Thursday, March 6, 2014

The Last Enchantments by Charles Finch

The Last Enchantments After graduating from Yale, William Baker, scion of an old line patrician family, goes to work in presidential politics.  But when the campaign into which he's poured his heart ends in disappointment, he decides to leave New York behind, along with the devoted, ambitious, and well-connected woman he’s been in love with for the last four years.

Will expects nothing more than a year off before resuming the comfortable life he's always known, but he's soon caught up in a whirlwind of unexpected friendships and romantic entanglements that threaten his safe plans. As he explores the heady social world of Oxford,  he becomes fast friends with Tom, his snobbish but affable flat mate;  Anil, an Indian economist with a deep love for gangster rap; Anneliese, a German historian obsessed with photography; and Timmo, whose chief ambition is to become a reality television star. What he's least prepared for is Sophie, a witty, beautiful and enigmatic woman who makes him question everything he knows about himself.

What a disappointment this novel was. It had everything going for it, too: lovely setting, a supposed “romance”, and a group of friends trying to figure life out. For me though, the book fell short of its promise.
One of the main issues I saw was the lack of any likeable characters. They were all whiny, with the kind of indecisiveness that is so overdone it doesn’t ring as true. Will, the protagonist, couldn’t make a decision to save his life, which makes for a frustrating reading experience. No one wants to read about a group of adults who can’t the most basic of things in their lives. Sophie, the love interest, is the worst, though. She wins the prize for most annoying character I’ve read about in a long, long time.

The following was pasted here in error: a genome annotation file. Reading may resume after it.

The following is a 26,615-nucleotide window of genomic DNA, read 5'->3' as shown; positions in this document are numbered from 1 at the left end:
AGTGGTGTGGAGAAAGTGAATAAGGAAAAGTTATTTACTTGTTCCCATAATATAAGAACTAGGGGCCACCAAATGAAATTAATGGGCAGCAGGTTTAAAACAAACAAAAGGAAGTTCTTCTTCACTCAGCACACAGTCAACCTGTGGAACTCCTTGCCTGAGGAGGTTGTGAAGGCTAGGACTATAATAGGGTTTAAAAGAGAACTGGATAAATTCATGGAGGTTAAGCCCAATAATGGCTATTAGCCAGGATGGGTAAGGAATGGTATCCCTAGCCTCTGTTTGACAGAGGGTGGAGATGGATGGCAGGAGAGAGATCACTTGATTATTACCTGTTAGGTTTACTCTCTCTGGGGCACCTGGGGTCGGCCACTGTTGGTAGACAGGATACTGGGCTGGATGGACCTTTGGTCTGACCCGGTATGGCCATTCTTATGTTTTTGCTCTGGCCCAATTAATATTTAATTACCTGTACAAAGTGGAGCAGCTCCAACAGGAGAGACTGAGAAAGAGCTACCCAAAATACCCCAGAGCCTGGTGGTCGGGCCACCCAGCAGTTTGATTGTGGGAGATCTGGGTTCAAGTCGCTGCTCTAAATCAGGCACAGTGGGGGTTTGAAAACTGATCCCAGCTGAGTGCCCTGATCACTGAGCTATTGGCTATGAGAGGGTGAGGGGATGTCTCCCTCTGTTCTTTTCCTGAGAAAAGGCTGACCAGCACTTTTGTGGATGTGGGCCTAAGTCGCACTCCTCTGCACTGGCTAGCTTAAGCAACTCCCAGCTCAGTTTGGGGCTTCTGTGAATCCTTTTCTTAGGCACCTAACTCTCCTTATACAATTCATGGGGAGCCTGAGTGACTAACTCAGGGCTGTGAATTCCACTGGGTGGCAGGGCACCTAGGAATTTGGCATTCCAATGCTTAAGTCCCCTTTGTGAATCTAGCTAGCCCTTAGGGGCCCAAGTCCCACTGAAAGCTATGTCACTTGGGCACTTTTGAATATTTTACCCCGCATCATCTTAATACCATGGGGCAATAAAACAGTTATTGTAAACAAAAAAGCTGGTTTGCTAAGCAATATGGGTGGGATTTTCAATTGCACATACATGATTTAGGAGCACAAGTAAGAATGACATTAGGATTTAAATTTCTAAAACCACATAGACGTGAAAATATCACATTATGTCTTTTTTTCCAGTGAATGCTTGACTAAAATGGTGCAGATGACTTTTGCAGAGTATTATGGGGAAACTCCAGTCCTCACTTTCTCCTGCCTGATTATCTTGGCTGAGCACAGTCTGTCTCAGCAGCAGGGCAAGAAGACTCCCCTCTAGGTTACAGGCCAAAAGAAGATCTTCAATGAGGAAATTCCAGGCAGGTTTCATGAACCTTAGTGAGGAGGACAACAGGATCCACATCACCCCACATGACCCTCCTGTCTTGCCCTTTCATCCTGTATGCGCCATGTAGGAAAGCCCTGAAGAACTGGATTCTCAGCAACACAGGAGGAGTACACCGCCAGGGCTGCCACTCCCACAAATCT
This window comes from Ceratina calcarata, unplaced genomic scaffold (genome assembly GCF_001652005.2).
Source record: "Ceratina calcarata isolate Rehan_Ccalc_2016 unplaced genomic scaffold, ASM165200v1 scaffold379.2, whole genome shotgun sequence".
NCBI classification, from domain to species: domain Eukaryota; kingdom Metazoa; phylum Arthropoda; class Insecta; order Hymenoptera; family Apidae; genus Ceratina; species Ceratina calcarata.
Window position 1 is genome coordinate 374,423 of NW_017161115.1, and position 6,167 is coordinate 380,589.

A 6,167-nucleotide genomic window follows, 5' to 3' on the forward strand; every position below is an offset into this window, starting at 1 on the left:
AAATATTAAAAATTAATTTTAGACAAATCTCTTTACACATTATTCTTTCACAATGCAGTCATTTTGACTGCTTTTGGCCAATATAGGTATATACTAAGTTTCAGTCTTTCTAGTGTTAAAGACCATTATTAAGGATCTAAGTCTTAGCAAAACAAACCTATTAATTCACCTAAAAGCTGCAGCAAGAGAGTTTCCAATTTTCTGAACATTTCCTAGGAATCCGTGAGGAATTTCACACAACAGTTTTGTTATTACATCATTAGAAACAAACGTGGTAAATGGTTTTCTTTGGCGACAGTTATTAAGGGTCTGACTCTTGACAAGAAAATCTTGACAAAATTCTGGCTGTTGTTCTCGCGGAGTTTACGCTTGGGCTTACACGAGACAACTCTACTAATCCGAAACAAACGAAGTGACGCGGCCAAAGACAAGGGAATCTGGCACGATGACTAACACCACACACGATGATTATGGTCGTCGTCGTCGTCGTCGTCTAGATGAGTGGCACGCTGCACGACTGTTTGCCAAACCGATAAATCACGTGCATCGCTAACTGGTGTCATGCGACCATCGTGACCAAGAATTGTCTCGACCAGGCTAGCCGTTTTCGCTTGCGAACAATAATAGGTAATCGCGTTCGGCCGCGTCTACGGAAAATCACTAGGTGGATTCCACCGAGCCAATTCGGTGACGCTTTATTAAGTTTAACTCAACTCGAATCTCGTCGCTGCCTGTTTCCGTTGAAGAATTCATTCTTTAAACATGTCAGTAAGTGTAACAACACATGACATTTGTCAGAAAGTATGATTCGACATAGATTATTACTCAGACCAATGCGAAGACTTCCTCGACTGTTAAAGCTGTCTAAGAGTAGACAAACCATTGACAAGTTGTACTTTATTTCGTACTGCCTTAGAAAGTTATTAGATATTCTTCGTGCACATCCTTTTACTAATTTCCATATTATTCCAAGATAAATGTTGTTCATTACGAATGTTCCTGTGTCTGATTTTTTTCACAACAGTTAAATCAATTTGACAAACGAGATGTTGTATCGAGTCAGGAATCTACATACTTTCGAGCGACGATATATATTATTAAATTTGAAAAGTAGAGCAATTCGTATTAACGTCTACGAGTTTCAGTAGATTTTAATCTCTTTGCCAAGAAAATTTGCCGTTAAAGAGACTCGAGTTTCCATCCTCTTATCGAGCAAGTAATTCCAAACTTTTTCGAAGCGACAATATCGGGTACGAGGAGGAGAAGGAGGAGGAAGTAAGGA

There is no real plot. I understand that this is a literary novel and is therefore character-driven and not plot driven, but when your characters are so frustrating, you have to at least try to give the readers something that can propel them to keep reading. The storyline has no structure; it meanders, giving us glimpses into life in Oxford without truly bringing anything into focus.
As you can probably tell, this book is not one that I would recommend unless you want to roll your eyes at the page every few minutes. From weak, almost pathologically indecisive characters to a non-existent plot, this novel is one of the least interesting ones I’ve read in a while.

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1 comment:

RuthB said...

I'm sorry this wasn't a good book.
I understand why you didn't like it. It seems like the characters had many flaws